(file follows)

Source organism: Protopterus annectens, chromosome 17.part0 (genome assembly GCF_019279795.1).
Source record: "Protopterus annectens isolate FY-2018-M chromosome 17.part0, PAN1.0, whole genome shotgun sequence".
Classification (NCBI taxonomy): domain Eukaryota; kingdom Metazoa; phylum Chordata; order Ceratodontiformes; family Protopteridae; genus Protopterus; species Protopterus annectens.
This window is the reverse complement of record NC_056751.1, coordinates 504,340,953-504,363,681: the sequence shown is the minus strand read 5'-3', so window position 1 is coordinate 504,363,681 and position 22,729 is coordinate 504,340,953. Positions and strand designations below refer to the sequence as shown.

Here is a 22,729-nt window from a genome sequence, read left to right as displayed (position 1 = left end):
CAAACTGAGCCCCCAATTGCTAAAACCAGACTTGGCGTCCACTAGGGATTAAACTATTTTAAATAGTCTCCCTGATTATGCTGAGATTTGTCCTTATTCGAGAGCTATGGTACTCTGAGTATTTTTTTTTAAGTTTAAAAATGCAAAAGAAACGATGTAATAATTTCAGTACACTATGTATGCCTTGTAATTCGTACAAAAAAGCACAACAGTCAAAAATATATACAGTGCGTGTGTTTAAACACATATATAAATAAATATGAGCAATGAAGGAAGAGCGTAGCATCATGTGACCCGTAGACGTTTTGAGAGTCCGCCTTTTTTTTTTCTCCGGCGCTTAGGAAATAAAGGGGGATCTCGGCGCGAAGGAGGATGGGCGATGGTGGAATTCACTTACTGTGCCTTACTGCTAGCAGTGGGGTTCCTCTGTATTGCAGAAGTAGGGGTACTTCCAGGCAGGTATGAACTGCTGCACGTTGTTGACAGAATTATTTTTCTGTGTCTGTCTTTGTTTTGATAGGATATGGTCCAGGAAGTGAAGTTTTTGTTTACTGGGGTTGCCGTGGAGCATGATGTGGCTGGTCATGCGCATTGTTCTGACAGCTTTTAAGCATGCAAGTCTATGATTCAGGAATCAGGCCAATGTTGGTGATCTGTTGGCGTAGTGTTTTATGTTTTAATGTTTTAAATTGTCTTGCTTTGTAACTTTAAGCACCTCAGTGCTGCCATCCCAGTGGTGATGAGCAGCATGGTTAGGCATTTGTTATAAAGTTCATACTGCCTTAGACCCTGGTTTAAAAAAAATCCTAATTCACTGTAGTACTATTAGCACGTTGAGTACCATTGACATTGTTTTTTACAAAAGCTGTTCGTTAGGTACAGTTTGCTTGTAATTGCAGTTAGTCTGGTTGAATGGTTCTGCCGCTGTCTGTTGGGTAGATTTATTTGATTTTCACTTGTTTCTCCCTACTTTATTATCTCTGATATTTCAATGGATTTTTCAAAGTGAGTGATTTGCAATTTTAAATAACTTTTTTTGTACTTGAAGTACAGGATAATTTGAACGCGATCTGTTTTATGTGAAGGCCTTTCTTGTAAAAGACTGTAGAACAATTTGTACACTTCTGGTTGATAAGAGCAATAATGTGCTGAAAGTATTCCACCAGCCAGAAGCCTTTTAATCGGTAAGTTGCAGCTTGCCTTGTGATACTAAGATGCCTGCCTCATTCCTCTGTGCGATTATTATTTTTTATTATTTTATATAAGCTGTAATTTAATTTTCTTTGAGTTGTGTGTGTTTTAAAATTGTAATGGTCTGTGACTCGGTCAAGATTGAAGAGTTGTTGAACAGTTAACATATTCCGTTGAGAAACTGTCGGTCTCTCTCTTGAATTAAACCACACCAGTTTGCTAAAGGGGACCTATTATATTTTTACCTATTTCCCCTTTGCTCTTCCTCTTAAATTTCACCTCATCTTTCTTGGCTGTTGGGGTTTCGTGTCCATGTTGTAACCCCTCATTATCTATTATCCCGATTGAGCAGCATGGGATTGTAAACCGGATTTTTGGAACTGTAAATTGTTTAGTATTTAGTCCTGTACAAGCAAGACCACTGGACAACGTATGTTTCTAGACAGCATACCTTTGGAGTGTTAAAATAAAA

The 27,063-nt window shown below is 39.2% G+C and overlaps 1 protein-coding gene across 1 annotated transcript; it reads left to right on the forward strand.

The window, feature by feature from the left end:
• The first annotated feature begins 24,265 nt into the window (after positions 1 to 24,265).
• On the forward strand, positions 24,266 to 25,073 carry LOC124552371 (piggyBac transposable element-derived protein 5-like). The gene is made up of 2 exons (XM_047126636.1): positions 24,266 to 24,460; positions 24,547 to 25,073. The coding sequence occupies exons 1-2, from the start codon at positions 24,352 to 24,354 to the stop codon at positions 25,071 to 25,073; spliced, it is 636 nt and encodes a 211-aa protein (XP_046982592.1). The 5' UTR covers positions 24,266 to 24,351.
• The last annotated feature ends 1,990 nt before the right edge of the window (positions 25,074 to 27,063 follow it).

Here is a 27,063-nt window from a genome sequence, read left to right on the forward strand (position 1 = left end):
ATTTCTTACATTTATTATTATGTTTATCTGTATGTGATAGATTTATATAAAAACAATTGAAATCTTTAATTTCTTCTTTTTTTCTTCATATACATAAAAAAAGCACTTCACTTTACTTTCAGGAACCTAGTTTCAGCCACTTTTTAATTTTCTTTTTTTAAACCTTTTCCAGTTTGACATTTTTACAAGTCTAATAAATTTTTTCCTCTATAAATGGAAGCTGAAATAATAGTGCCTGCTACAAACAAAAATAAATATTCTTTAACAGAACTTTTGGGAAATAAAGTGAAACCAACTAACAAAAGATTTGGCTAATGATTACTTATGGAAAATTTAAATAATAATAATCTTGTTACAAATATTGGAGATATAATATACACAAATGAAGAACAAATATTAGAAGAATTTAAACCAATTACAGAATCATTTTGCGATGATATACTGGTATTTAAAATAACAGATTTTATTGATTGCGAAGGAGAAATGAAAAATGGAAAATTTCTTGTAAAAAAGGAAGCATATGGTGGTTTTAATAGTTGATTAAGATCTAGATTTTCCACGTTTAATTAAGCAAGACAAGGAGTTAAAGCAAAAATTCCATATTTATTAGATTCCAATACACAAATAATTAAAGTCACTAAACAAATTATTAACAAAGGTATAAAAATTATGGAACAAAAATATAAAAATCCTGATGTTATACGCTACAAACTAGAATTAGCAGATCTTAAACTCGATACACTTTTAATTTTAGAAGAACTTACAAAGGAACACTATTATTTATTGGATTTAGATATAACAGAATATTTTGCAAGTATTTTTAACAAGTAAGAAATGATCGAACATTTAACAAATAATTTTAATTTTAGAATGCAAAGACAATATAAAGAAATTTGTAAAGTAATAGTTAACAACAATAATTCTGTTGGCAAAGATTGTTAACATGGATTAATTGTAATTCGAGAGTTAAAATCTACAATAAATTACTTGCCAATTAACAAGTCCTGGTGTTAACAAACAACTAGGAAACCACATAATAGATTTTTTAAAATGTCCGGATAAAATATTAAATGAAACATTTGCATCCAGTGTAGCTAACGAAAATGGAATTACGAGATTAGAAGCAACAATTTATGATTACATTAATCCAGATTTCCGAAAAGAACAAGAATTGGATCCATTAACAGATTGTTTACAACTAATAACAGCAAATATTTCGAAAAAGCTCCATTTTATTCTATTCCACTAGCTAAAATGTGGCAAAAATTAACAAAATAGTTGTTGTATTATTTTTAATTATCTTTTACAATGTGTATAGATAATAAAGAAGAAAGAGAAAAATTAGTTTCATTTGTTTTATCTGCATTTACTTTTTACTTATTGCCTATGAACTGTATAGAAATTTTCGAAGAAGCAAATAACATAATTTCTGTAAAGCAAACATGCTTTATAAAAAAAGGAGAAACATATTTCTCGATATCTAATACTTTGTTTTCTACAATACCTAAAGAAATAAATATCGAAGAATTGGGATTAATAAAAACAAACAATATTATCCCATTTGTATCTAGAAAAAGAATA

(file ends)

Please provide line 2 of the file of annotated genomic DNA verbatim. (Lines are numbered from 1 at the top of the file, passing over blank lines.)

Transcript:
Source record: "Protopterus annectens isolate FY-2018-M chromosome 17.part0, PAN1.0, whole genome shotgun sequence".